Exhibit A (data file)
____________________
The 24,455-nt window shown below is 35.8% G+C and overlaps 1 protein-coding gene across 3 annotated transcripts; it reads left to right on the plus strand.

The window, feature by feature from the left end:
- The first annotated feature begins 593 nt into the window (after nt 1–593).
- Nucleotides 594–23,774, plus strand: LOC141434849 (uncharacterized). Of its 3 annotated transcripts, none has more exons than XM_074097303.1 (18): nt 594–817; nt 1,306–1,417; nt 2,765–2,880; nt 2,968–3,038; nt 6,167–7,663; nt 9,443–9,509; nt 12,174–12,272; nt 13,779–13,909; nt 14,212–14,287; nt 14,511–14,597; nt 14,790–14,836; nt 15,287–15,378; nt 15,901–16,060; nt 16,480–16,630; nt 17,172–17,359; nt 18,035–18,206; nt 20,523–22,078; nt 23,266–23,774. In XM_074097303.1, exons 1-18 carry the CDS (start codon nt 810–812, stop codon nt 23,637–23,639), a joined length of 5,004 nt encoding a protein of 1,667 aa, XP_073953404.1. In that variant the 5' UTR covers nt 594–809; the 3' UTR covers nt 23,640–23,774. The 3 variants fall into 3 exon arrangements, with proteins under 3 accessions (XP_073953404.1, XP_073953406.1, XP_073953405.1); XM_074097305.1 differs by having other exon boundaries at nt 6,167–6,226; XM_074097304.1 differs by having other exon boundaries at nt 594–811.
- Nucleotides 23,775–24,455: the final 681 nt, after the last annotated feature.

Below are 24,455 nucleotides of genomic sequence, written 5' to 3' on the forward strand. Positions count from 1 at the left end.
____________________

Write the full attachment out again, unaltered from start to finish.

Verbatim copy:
The 24,455-nt window shown below is 35.8% G+C and overlaps 1 protein-coding gene across 3 annotated transcripts; it reads left to right on the plus strand.

The window, feature by feature from the left end:
- The first annotated feature begins 593 nt into the window (after nt 1–593).
- Nucleotides 594–23,774, plus strand: LOC141434849 (uncharacterized). Of its 3 annotated transcripts, none has more exons than XM_074097303.1 (18): nt 594–817; nt 1,306–1,417; nt 2,765–2,880; nt 2,968–3,038; nt 6,167–7,663; nt 9,443–9,509; nt 12,174–12,272; nt 13,779–13,909; nt 14,212–14,287; nt 14,511–14,597; nt 14,790–14,836; nt 15,287–15,378; nt 15,901–16,060; nt 16,480–16,630; nt 17,172–17,359; nt 18,035–18,206; nt 20,523–22,078; nt 23,266–23,774. In XM_074097303.1, exons 1-18 carry the CDS (start codon nt 810–812, stop codon nt 23,637–23,639), a joined length of 5,004 nt encoding a protein of 1,667 aa, XP_073953404.1. In that variant the 5' UTR covers nt 594–809; the 3' UTR covers nt 23,640–23,774. The 3 variants fall into 3 exon arrangements, with proteins under 3 accessions (XP_073953404.1, XP_073953406.1, XP_073953405.1); XM_074097305.1 differs by having other exon boundaries at nt 6,167–6,226; XM_074097304.1 differs by having other exon boundaries at nt 594–811.
- Nucleotides 23,775–24,455: the final 681 nt, after the last annotated feature.

Below are 24,455 nucleotides of genomic sequence, written 5' to 3' on the forward strand. Positions count from 1 at the left end.